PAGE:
Thursday, March 31, 2005

Girl Scout Cookies Are OVER!

I made the bank deposits today-- the Girl Scout Cookie sale is over!! It's been an interesting experience, to say the least. After what I went through with the ordering of the cookies, I thought the madness would be over, but unfortunately it wasn't.

The second training meeting was to tell us how to do the paperwork for the money. We were given a packet that contained our turn-in envelope, deposit slips, and directions for filling out the deposit slips. Except that my packet was the only one that didn't contain any deposit slips whatsoever. I don't know why-- our troop isn't a new troop-- but for some reason there were no deposit slips for our troop. I was told they would mail me some deposit slips as soon as they got them.

When I got the deposit slips in the mail, they had a different troop number on them, which had been crossed out and our troop number hand-written in. Soon after that, I received a phone call asking me not to use these deposit slips, as they might result in our money being credited to the troop whose number was originally on them. I was told that the correct slips would come in the mail soon. When no slips were forthcoming, I called and the lady was going to check on them. They told her that I should use those deposit slips and they would just be on the lookout for our troop's money in the other account in case anything went wrong. By that time, though, the cookie sale was nearly over and I was about to receive the last of the money, so I didn't make any deposits until after I received everyone's money.

Then the girls came to turn in their money. One of the girls' guardians had endorsed all the checks for me and provided me with an accounting sheet detailing the checks and cash. Another girl turned in checks that amounted to $28 more than she owed for the cookies I'd given her. I went over her order sheet and matched each and every check to an order that had been delivered, so I accepted the checks and gave her $28 in cash. The girl's sister is in our sister troop, and I think the orders must have been filled with cookies from her sister's allotment. This was the same family that called me in the middle of the cookie sale claiming they'd been shorted four boxes, but thanks to my cookie inventory and careful record keeping, we were able to verify that she had not ordered the correct amount of boxes from me. It happens all the time that people add up their order incorrectly-- I did it myself last year-- and a good Cookie Manager will have the paperwork to back it up.

I recorded all my receipts in my spreadsheet and set to work endorsing all the checks. I got them all counted up and sorted by amount. And then I re-read the directions, and discovered to my horror that I would be required to submit the checks, not in one big pile, but in a pile for each girl with an itemized list of the checks by value. I spent the better part of a day trying to uncollate the pile of over a hundred checks. It helped that I had the check totals for each girl, and that there were only five girls, and that one of the girls' guardians had handwritten "For Deposit Only" on the back of all her checks. Some of the checks I could place with a particular girl because I recognized the name on the check. The rest I did with a little mathematics.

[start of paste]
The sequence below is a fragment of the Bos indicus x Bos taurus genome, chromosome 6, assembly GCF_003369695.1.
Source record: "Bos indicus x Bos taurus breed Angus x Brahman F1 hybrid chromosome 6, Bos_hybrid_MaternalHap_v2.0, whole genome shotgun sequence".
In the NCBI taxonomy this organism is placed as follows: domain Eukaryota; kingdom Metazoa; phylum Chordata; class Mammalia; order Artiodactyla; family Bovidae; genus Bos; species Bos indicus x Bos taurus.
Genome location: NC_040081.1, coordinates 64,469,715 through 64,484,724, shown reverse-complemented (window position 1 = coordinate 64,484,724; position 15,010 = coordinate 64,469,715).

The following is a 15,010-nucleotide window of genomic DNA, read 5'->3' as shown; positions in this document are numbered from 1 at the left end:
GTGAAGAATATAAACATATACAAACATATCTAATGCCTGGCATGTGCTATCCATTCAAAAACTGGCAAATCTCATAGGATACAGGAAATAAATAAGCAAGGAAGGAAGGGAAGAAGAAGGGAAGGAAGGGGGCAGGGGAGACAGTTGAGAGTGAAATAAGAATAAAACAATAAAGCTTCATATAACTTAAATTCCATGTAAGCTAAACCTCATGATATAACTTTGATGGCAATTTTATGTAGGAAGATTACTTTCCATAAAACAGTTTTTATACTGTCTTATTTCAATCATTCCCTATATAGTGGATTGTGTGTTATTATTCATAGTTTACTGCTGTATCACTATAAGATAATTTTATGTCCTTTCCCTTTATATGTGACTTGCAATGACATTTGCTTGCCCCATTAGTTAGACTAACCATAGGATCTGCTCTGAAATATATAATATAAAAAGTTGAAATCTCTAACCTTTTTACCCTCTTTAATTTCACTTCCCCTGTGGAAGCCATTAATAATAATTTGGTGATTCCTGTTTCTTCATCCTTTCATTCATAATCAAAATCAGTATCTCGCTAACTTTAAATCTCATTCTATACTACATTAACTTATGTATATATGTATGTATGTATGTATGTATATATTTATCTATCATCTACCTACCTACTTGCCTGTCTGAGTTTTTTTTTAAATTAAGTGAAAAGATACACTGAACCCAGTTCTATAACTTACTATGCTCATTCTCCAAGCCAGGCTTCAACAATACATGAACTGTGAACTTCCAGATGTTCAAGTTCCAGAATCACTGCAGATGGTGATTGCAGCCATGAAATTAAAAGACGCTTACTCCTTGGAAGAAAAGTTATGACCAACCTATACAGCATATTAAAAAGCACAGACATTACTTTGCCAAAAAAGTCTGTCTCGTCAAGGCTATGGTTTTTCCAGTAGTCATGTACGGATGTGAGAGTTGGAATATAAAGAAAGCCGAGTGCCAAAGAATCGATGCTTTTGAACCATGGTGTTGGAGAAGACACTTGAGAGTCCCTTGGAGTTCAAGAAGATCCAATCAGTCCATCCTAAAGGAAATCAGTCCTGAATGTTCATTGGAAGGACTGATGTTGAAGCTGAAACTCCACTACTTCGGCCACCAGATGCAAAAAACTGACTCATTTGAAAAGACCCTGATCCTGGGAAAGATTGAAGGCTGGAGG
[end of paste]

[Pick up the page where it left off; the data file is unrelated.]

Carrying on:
I cannot for the life of me figure out why they think they need this information. The teller at the bank promptly removed all the paper clips I'd put on each pile, and stuck the checks in one pile. I asked her about it and she said the bank doesn't need the checks broken down by girl, only a list of checks. That must mean that Council or the Service Unit thinks they need the more detailed information; I don't know why they'd insist we take it to the bank as well. But it doesn't provide any useful information for them-- it would only tell them what each girl's total of checks was. Cookie sales per girl are tracked via the T-1 form that we use to order cookies; that was made abundantly clear to me by the ladies who decided I needed an extra case of cookies so that my girls would get more activity credits. Customer names and addresses are not supposed to be on the list of checks I'm required to submit, so the breakdown by girl can't be for creating a mailing list. The money girls owe for their cookies is tracked via the receipts we give the girls' parents, and if there are any discrepancies I am contractually obligated to fill them from my own funds, so they have no need to check my addition. The only reason we even need a breakdown of checks vs. cash is so that we can double-check our figures before we make the deposit. The breakdowns by girl are submitted after the deposits. So unless Council has some burning statistical need to know the amount of checks per girl, this information is utterly useless, and collecting it is a waste of our Service Unit Cookie Manager's time.

I think, though, that the real reason why we are required to turn in this information is that the people who are running this are excessively anal and have not thought this through with any degree of clarity. At the meeting where they were instructing us, they insisted that we had to use adding machines to make these breakdowns by girl, and that only adding machine tapes would be acceptable. When we protested that we don't have adding machines but we do have computer spreadsheets, their response was to offer to lend us their adding machines. Finally we talked them into allowing us to submit them as printouts from spreadsheets. This is the sort of reaction you'd expect from people who do it their way just because they can, and care less about getting the information they need and more about the way in which it's presented.